Mon., Feb. 20: “Arrival”: When gigantic spaceships touch down around the world, linguistic professor (Amy Adams) races against time to find a way to communicate with the extraterrestrials, taking a chance that could threaten her life and quite possibly all of mankind. “Epic and intimate.” (Christopher Orr, The Atlantic). “This deeply thoughtful, profoundly compassionate sci-fi movie beautifully mixes realism with a sense of wonder.” (Common Sense Media). “The best film of the year to date, ambitious in conception and extraordinary in execution, has arrived.” (Rotten Tomatoes)

Mon., Feb. 27: “Elle”: Isabelle Huppert delivers a stand-out performance as a ruthless, seemingly indestructible video game CEO, attacked in her home, who then turns the tables on her attacker. “A masterpiece of suave perversity, the movie leads its audience through a meticulously constructed maze of ambiguity, scrambling our assumptions and expectations at every turn.” (A.O. Scott, The New York Times)

Mon., Mar. 6: “Manchester By the Sea”: Following his brother’s death, a reclusive, depressive loner —working as a handyman in Boston — is summoned back to his coastal hometown where he reluctantly becomes guardian to his 16-year-old nephew and reunited with his divorced wife (Michelle Williams). “This beautifully textured, richly enveloping drama…succeeds because of its love for its characters, rather than for their misfortunes.” (David Sims, The Atlantic) “You can’t really prepare yourself for the emotional powerhouse that is ‘Manchester by the Sea.’ … No film this year has moved me more with its humor, heart and humanity.” (Peter Travers, Rolling Stone)

Mon., Mar. 13: “Moonlight”: A young man deals with his dysfunctional home life as he comes of age in Miami during the “War on Drugs” era, struggling to find himself as he experiences the ecstasy, pain, and beauty of falling in love while grappling with his own sexuality. “’Moonlight’ is both a disarmingly, at times almost unbearably personal film and an urgent social document, a hard look at American reality and a poem written in light, music and vivid human faces.” (A.O. Scott, The New York Times) “‘Moonlight’ [is] a flat-out masterpiece.” (Peter Travers, Rolling Stone)

UPCOMING EVENTS:

• Thursday, Jan. 26. BRAZILIAN MUSIC: THE BOSSA NOVA PROJECT

• Friday, Jan. 27. ROOTS ROCK: BRONSON ROCK

• Saturday, Jan. 28. FILM SCREENING FOR KIDS: “MY NEIGHBOR TOTORO” (Sponsored by Pediatrics Plus of North Haven)

• Monday, Jan. 30. FILM SCREENING: SEAN KERNAN’S “CROW STORIES”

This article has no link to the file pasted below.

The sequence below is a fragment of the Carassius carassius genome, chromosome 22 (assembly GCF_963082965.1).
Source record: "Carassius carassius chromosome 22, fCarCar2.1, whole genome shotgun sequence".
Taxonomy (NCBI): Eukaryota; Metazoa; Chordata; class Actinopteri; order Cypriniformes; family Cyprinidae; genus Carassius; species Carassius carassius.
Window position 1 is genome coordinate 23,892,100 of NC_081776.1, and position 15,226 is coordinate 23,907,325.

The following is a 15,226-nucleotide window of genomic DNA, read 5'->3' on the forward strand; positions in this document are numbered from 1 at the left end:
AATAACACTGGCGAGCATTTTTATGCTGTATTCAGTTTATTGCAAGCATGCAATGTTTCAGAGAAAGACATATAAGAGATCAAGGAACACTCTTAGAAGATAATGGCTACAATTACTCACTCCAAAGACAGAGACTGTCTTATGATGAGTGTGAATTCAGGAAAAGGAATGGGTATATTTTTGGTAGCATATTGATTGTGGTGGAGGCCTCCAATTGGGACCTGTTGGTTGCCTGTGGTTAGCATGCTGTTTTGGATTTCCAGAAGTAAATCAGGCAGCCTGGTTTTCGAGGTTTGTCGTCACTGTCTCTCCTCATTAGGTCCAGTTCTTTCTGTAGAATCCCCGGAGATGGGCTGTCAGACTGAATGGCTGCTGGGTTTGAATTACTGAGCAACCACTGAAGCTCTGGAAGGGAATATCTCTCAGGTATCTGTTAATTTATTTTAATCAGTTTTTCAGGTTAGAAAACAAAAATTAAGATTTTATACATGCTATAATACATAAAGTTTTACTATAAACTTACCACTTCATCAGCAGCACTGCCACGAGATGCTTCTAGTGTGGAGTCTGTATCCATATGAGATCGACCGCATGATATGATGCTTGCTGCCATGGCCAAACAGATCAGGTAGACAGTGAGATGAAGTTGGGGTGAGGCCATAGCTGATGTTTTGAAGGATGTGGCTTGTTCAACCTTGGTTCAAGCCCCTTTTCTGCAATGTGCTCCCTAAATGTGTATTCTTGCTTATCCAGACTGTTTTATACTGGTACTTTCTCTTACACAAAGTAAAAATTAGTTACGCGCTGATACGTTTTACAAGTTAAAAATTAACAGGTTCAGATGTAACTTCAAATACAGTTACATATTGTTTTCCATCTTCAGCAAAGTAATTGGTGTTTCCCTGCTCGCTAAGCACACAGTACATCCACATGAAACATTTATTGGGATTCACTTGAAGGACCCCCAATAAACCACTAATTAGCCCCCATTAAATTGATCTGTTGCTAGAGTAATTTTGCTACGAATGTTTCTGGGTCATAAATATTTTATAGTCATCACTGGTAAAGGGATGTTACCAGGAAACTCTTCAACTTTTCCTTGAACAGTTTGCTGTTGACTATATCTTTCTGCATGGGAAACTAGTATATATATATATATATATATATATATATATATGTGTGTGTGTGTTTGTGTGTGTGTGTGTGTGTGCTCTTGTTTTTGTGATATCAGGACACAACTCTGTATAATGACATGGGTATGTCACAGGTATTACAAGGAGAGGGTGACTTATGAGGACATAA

• Wednesday, Feb. 1. JAZZ OF OUR GENERATION: JEFF FULLER & TONY LOMBARDOZZI & BARRY REIS

• Friday, Feb. 3. SINGER-SONGWRITER: THE ANNE MARIE MENTA BAND

• Sunday, Feb. 5. FREE FIRST SUNDAY AFTERNOON BLUEGRASS JAM HOSTED BY GUITARTOWNCT

• Tuesday, Feb. 7. FILM SERIES SCREENING: “LOVING”

• Wednesday, Feb. 8. BLUEGRASS: BAIT AND SWITCH

• Thursday, Feb. 9. INDIE ROCK: JELLYSHIRTS

• Friday, Feb. 10. ROCK: HAPPY ENDING, MERCY CHOIR (solo)

• Monday, Feb. 13. FILM SERIES SCREENING: “BIRTH OF A NATION”

• Thursday, Feb. 16. ALT-COUNTRY/ROCK: NO LINE NORTH

• Friday, Feb. 17. SINGER-SONGWRITER: ALEX BLAIR

• Monday, Feb. 20. FILM SERIES SCREENING: “ARRIVAL”

• Wednesday, Feb. 22. JAZZ: THE PAUL SHANLEY QUARTET

• Thursday, Feb. 23. BRAZILIAN MUSIC: SAMBELEZA

• Friday, Feb. 24. INDIE POP: THE SHELLYE VALAUSKAS EXPERIENCE

• Saturday, Feb. 25. PROTEST MUSIC CABARET: “SHALL WE TALK ABOUT THE GOVERNMENT?”

• Sunday, Feb. 26. “AND THE AWARD GOES TO…”: BVFCC OSCAR AWARDS BRUNCH/FUNDRAISER 4-6 PM

• Monday, Feb. 27. FILM SERIES SCREENING: “ELLE”

• Saturday, Mar. 4. CULT FILM SCREENING: TBA

• Monday, Mar. 6. FILM SERIES SCREENING: “MANCHESTER BY THE SEA”

• Saturday, Mar. 11. JAZZ: THE FAKE MUSIC ENSEMBLE PLAYS “BLACK, BROWN AND BEIGE; YELLOW, TRANS AND QUEER: MY COUNTRY ‘TIS OF THIS (A PROTEST SUITE COMPOSED BY ALLEN LOWE)

• Monday, Mar. 13. FILM SERIES SCREENING: “MOONLIGHT”

• Thursday, Mar. 16. SINGER-SONGWRITER: SETH ADAM, KATHY MUIR

Friday, Mar. 17. INDIE ROCK: DISCO TEEN 66

• Wednesday, Mar. 22. CLASSICAL: 4-3-2-1: A EUPHONIUM AND FRIENDS PRODUCTION

• Friday, Mar. 24. SOLO GUITAR: GLENN ROTH; SINGER-SONGWRITER: BELLE OF THE FALL

• Saturday, Mar. 25. JAZZ: : THE FAKE MUSIC ENSEMBLE PLAYS “BLACK, BROWN AND BEIGE; YELLOW, TRANS AND QUEER: MY COUNTRY ‘TIS OF THIS (A PROTEST SUITE COMPOSED BY ALLEN LOWE)

• Wednesday, Mar. 29. SINGER-SONGWRITER: LAMONT

• Saturday, Apr. 1. CULT FILM SCREENING: TBA

• Saturday, Apr. 8. CLASSICAL GUITAR: MAX LYMAN; AMERICAN PRIMITIVE GUITAR: ALEXANDER

• Friday, Apr. 21. POP: THE DRESS-UPS

• Friday, Apr. 28. BLUEGRASS: THE SLOCAN RAMBLERS (A GUITARTOWNCT CONCERT)

• Friday, May 12. SINGER-SONGWRITER: SHAWN TAYLOR & WANDERING ROOTS (CD Release)

• Saturday, May 6. CULT FILM SCREENING: TBA